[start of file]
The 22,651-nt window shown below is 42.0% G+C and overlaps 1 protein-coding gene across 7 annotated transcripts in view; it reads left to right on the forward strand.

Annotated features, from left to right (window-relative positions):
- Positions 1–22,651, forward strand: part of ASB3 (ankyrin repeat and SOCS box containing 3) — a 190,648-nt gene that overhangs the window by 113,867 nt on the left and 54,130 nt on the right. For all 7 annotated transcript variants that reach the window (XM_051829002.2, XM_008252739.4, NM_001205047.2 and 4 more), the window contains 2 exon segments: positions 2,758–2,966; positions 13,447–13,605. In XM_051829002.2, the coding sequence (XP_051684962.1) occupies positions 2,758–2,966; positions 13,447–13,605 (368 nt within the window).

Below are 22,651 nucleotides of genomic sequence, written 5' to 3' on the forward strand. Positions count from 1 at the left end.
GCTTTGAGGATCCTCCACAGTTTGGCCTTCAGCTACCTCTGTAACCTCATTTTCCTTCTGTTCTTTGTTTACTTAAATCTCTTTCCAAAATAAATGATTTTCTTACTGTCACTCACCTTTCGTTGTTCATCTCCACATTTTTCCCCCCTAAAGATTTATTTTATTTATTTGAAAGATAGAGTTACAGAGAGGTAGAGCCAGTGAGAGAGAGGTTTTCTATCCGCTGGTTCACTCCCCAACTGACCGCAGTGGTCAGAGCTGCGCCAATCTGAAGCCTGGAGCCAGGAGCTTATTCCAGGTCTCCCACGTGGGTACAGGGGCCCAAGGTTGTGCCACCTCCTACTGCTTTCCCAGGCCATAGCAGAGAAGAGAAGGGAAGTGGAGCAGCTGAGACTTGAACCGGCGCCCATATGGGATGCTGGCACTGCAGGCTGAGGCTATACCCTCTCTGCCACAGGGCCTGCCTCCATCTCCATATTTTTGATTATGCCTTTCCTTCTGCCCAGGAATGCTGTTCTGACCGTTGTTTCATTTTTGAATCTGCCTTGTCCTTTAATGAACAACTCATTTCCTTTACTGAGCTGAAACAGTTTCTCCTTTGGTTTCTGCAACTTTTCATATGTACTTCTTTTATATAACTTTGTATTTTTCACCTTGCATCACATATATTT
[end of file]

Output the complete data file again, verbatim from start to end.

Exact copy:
The 22,651-nt window shown below is 42.0% G+C and overlaps 1 protein-coding gene across 7 annotated transcripts in view; it reads left to right on the forward strand.

Annotated features, from left to right (window-relative positions):
- Positions 1–22,651, forward strand: part of ASB3 (ankyrin repeat and SOCS box containing 3) — a 190,648-nt gene that overhangs the window by 113,867 nt on the left and 54,130 nt on the right. For all 7 annotated transcript variants that reach the window (XM_051829002.2, XM_008252739.4, NM_001205047.2 and 4 more), the window contains 2 exon segments: positions 2,758–2,966; positions 13,447–13,605. In XM_051829002.2, the coding sequence (XP_051684962.1) occupies positions 2,758–2,966; positions 13,447–13,605 (368 nt within the window).

Below are 22,651 nucleotides of genomic sequence, written 5' to 3' on the forward strand. Positions count from 1 at the left end.
GCTTTGAGGATCCTCCACAGTTTGGCCTTCAGCTACCTCTGTAACCTCATTTTCCTTCTGTTCTTTGTTTACTTAAATCTCTTTCCAAAATAAATGATTTTCTTACTGTCACTCACCTTTCGTTGTTCATCTCCACATTTTTCCCCCCTAAAGATTTATTTTATTTATTTGAAAGATAGAGTTACAGAGAGGTAGAGCCAGTGAGAGAGAGGTTTTCTATCCGCTGGTTCACTCCCCAACTGACCGCAGTGGTCAGAGCTGCGCCAATCTGAAGCCTGGAGCCAGGAGCTTATTCCAGGTCTCCCACGTGGGTACAGGGGCCCAAGGTTGTGCCACCTCCTACTGCTTTCCCAGGCCATAGCAGAGAAGAGAAGGGAAGTGGAGCAGCTGAGACTTGAACCGGCGCCCATATGGGATGCTGGCACTGCAGGCTGAGGCTATACCCTCTCTGCCACAGGGCCTGCCTCCATCTCCATATTTTTGATTATGCCTTTCCTTCTGCCCAGGAATGCTGTTCTGACCGTTGTTTCATTTTTGAATCTGCCTTGTCCTTTAATGAACAACTCATTTCCTTTACTGAGCTGAAACAGTTTCTCCTTTGGTTTCTGCAACTTTTCATATGTACTTCTTTTATATAACTTTGTATTTTTCACCTTGCATCACATATATTT